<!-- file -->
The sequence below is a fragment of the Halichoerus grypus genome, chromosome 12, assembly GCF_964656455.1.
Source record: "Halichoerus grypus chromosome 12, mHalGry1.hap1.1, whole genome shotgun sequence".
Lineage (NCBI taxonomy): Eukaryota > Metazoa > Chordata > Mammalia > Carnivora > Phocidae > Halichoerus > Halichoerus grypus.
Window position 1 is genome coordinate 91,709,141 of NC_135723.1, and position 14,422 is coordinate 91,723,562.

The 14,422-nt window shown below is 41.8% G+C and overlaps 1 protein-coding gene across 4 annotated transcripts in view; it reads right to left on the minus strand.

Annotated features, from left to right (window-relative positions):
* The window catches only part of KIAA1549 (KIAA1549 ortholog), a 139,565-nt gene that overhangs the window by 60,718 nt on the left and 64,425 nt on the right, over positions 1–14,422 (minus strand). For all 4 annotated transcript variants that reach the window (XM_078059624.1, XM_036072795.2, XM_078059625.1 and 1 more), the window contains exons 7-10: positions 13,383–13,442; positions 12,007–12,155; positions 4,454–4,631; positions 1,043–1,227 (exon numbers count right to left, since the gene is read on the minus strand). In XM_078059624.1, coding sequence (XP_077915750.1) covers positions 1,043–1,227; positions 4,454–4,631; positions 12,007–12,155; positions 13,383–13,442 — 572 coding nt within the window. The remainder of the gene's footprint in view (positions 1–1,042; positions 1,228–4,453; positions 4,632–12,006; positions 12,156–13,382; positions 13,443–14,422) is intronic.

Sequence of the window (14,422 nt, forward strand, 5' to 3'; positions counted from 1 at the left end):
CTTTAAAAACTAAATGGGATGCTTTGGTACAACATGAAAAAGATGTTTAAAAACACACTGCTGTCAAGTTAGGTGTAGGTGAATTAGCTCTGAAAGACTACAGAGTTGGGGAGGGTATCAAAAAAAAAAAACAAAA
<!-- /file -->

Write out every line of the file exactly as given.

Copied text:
The sequence below is a fragment of the Halichoerus grypus genome, chromosome 12, assembly GCF_964656455.1.
Source record: "Halichoerus grypus chromosome 12, mHalGry1.hap1.1, whole genome shotgun sequence".
Lineage (NCBI taxonomy): Eukaryota > Metazoa > Chordata > Mammalia > Carnivora > Phocidae > Halichoerus > Halichoerus grypus.
Window position 1 is genome coordinate 91,709,141 of NC_135723.1, and position 14,422 is coordinate 91,723,562.

The 14,422-nt window shown below is 41.8% G+C and overlaps 1 protein-coding gene across 4 annotated transcripts in view; it reads right to left on the minus strand.

Annotated features, from left to right (window-relative positions):
* The window catches only part of KIAA1549 (KIAA1549 ortholog), a 139,565-nt gene that overhangs the window by 60,718 nt on the left and 64,425 nt on the right, over positions 1–14,422 (minus strand). For all 4 annotated transcript variants that reach the window (XM_078059624.1, XM_036072795.2, XM_078059625.1 and 1 more), the window contains exons 7-10: positions 13,383–13,442; positions 12,007–12,155; positions 4,454–4,631; positions 1,043–1,227 (exon numbers count right to left, since the gene is read on the minus strand). In XM_078059624.1, coding sequence (XP_077915750.1) covers positions 1,043–1,227; positions 4,454–4,631; positions 12,007–12,155; positions 13,383–13,442 — 572 coding nt within the window. The remainder of the gene's footprint in view (positions 1–1,042; positions 1,228–4,453; positions 4,632–12,006; positions 12,156–13,382; positions 13,443–14,422) is intronic.

Sequence of the window (14,422 nt, forward strand, 5' to 3'; positions counted from 1 at the left end):
CTTTAAAAACTAAATGGGATGCTTTGGTACAACATGAAAAAGATGTTTAAAAACACACTGCTGTCAAGTTAGGTGTAGGTGAATTAGCTCTGAAAGACTACAGAGTTGGGGAGGGTATCAAAAAAAAAAAACAAAA